"The Man Who Made ELVIS Laugh"
The Man Who Made ELVIS Laugh, Sammy Shore, TCB Joe Publishing, USA, Hardcover/Softcover, USA, 2008, 309 pages, Illustrated, ISBN-13: 978-0977894598
Sammy's friends are themselves comedy royalty and icons: Red Skelton, Milton Berle, Shecky Greene (who also opened for Elvis), Bob Hope, Red Buttons, Jan Murray, George Burns and Sid Caesar. A lengthy interview in the book with Sid Caesar is fascinating reading.
Las Vegas, Nevada - 1969. Two forces collide that change the entertainment world forever.
The Man Who Made ELVIS Laugh has as its tag line "A Life In American Comedy". It is a very true tag! Sammy Shore's memoir is engaging, at times hilarious, and at times a very frank one.
This is Sammy's second memoir. His first, published in 1984, was The Warm-Up, a title referring both to his role for many of the entertainment world's biggest stars and also what would become the name of his one-man club act. The Man Who Made Elvis Laugh is a fresh and updated telling of his life. If I recall correctly (it has been many years since I read The Warm-Up) Sammy's original autobiography had a darker tone than his latest book.
While there is plenty of Elvis the Sammy Shore story is much richer than just his years with the King in Las Vegas, Lake Tahoe and on the road. Sammy was part of a colorful and legendary by-gone age of consummate stand-up comedians.
Sammy knew and worked alongside many of the Las Vegas greats. Apart from Elvis he was warm-up man for Tony Bennett, Ann-Margret, Paul Anka, Diana Ross, Neil Sedaka, Tony Orlando and Sammy Davis Jr, to name only a few.
At times the Sammy Shore story is a bumpy ride as the author offers both the highs and (some) lows of his long and ultimately successful career. And who would have thought one could make it as an Unbilled Comedian!
There are many wonderful stories of Sammy's time around Elvis and one that stands out is when Elvis got his own back on the comedian during a Las Vegas show. It has to do with the showroom balcony and a mannequin dummy dressed in a suit and tie!
After opening Elvis' shows for several years, Sammy was unceremoniously dumped by the Colonel and Elvis after he dared to front his own show in the Las Vegas Hilton Lounge. Years later, after Elvis' death, he crossed paths with Parker in a Palm Springs supermarket. How Sammy found the Colonel then makes for interesting and quite sad reading.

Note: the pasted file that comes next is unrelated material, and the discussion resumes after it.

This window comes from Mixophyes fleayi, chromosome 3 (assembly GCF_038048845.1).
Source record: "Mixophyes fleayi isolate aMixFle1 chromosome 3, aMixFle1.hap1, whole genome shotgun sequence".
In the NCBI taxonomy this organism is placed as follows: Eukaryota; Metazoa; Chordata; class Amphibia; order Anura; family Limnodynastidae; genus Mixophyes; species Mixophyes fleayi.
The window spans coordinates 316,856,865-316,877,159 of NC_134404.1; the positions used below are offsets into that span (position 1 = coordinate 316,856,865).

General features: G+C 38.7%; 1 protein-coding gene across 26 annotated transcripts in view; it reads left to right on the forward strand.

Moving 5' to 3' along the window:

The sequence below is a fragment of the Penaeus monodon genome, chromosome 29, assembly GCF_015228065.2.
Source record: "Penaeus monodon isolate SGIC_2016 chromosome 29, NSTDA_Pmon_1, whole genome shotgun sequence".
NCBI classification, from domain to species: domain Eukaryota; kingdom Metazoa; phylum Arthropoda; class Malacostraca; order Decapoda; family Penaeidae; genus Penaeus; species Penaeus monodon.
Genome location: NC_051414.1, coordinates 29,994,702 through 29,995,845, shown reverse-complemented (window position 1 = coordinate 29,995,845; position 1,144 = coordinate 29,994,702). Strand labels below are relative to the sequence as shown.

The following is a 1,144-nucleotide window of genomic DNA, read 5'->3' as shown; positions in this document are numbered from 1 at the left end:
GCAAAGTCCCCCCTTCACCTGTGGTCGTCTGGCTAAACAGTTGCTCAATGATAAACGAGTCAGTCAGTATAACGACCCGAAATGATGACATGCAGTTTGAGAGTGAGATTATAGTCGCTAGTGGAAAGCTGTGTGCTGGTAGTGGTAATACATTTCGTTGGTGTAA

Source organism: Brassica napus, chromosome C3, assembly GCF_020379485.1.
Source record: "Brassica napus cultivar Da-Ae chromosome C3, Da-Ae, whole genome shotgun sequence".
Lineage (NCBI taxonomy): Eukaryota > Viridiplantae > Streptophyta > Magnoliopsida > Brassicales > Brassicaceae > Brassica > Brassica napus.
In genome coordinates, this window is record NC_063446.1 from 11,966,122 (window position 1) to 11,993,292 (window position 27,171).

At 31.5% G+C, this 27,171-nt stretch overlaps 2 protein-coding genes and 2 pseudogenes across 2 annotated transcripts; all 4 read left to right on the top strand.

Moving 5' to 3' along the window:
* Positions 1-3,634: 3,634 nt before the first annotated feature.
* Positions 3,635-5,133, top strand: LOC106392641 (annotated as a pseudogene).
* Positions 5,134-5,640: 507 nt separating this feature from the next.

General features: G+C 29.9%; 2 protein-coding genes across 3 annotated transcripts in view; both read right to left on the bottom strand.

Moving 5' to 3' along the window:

The Sammy Shore story is one full of humor, honesty, self doubt and loneliness. At the same time it is a reflection of what is great about talent, the human spirit and perseverance.
Sammy's observations on contemporary comedians are as illuminating as his jokes are funny:
"Getting old sucks. It's like visiting an all-you-can-eat-buffet. What should be hot is cold; what should be firm is limp; and the buns are bigger than anything else on the menu."
Throughout his book Sammy's hilarious one-liners and more involved jokes cannot help but bring a smile to the reader's face.
"At my age my sex life has narrowed down to an internal affair with myself"
Sammy also provides his recipe for a happy life!
Interestingly, Sammy's son Pauly has become a modern day star in his own right. He also holds the distinction of having pissed on Elvis! True story.
Sammy was one of those asked to be part of the 20th Anniversary Reunion Concert in Memphis in August 2007. His account of that event has both positive and negative elements. The negative reflects the bottom line of EPE, while the positive suggests genuine feeling on the part of Priscilla Presley.
That Sammy was voted"the best opening act" in 1980 by the Atlantic City press symbolises his great talent.
My only concerns about The Man Who Made ELVIS Laugh relate to the book design. The page formatting is basic with large print and double spacing. Similarly, the black and white visuals are not well set on the page. However, these are but minor concerns and do not detract from what is a riveting and very funny memoir. Sadly, apart from a photo of the huge billboard outside the International Hotel showing their names, there is only one visual of Elvis and Sammy (with Miss Norway - see above).
Verdict: The Man Who Made ELVIS Laugh is an engaging and heart warming account of one comedian's life. Not just any comedian but one from the Golden Age of Las Vegas' greatest, a time when to be one of the best you had to have an innate talent rather than a cue card and blue tongue. You will start reading The Man Who Made ELVIS Laugh for its Elvis content but very soon that will be but a blur as you become engrossed in what is a fascinating life story which stands on its own, well beyond the myriad of stars who crossed Sammy's path over nearly seven decades of stand-up success. In entertainment parlance, the Sammy Shore memoir is a more than entertaining interlude.
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Reviewed by Nigel Patterson, September 2008